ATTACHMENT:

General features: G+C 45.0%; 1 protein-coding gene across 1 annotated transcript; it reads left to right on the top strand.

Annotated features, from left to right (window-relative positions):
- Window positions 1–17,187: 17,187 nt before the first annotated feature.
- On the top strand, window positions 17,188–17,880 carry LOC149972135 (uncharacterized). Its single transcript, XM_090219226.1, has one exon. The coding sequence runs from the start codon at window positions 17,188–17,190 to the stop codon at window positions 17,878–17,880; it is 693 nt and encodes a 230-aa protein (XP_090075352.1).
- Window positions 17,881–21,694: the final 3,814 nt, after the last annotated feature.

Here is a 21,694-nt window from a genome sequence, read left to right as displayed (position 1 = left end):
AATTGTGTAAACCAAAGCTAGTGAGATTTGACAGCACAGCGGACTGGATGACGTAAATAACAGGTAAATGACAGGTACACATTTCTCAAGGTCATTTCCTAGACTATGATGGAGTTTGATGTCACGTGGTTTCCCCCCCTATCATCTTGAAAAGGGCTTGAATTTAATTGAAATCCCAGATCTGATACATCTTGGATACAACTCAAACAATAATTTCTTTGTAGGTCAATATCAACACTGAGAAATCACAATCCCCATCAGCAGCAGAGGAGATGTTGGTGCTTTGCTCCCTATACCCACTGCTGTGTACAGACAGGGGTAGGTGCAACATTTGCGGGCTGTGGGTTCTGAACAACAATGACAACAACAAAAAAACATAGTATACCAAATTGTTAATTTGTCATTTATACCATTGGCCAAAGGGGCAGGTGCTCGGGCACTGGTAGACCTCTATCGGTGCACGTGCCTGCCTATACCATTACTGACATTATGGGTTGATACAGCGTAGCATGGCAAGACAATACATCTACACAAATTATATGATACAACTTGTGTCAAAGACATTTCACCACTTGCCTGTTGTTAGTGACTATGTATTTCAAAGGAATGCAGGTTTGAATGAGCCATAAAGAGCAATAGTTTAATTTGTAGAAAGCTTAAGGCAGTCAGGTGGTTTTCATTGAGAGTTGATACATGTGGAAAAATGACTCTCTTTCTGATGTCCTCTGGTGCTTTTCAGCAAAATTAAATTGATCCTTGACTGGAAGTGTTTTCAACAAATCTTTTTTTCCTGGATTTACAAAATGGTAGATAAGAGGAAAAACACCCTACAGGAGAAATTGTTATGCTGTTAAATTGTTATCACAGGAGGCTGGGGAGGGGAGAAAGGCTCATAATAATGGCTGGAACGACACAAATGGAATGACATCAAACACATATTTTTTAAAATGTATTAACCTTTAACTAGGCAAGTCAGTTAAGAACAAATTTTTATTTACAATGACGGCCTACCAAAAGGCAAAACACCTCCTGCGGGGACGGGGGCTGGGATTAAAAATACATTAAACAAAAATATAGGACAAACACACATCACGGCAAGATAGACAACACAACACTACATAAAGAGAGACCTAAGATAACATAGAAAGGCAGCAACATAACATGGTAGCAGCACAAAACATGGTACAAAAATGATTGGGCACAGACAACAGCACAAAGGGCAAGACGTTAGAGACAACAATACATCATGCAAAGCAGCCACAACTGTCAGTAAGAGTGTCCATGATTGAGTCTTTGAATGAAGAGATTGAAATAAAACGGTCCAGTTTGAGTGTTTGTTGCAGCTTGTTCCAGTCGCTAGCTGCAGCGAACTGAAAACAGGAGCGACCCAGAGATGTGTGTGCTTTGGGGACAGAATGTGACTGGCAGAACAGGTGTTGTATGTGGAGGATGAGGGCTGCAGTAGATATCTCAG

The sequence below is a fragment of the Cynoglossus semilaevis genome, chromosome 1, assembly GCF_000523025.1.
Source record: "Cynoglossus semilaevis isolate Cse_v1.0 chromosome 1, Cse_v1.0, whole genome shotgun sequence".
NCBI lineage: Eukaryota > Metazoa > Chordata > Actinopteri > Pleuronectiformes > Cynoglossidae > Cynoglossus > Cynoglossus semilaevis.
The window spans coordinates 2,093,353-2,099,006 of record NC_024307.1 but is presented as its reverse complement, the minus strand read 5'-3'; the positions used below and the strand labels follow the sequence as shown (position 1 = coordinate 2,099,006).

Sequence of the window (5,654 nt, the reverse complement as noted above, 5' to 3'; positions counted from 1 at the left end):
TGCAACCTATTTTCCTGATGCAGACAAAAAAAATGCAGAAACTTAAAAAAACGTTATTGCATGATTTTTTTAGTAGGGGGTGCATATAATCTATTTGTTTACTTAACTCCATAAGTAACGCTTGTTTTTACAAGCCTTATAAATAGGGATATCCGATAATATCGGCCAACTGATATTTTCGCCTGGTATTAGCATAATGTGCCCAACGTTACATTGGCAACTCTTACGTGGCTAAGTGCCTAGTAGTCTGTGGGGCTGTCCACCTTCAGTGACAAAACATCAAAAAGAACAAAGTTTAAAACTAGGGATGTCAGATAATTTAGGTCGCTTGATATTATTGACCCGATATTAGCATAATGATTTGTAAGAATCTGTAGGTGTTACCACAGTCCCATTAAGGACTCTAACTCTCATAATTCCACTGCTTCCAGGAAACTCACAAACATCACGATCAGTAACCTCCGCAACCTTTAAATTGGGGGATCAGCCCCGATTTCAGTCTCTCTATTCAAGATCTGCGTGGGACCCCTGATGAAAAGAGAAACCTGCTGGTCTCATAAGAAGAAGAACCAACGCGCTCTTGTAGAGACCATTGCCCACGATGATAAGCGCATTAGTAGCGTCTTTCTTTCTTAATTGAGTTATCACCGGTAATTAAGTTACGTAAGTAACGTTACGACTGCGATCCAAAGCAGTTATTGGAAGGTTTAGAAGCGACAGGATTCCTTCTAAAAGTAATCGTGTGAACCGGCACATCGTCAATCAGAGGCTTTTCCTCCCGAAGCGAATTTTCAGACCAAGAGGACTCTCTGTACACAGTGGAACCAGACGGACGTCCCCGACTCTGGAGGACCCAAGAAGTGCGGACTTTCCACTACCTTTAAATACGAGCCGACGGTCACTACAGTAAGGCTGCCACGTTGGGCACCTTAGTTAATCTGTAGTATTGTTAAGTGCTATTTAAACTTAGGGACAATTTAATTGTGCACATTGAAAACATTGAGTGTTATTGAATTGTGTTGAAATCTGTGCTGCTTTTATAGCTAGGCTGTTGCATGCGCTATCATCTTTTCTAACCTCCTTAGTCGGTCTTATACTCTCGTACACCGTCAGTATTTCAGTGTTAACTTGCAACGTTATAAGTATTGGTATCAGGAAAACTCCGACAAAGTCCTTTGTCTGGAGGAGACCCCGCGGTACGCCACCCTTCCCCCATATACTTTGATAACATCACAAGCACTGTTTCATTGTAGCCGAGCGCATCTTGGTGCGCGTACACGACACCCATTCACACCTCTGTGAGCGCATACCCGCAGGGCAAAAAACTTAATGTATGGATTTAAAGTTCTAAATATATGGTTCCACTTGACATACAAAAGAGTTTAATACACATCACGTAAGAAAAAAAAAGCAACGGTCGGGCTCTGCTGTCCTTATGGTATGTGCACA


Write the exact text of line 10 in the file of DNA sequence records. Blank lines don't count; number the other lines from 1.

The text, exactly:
NCBI lineage: Eukaryota > Metazoa > Chordata > Actinopteri > Pleuronectiformes > Cynoglossidae > Cynoglossus > Cynoglossus semilaevis.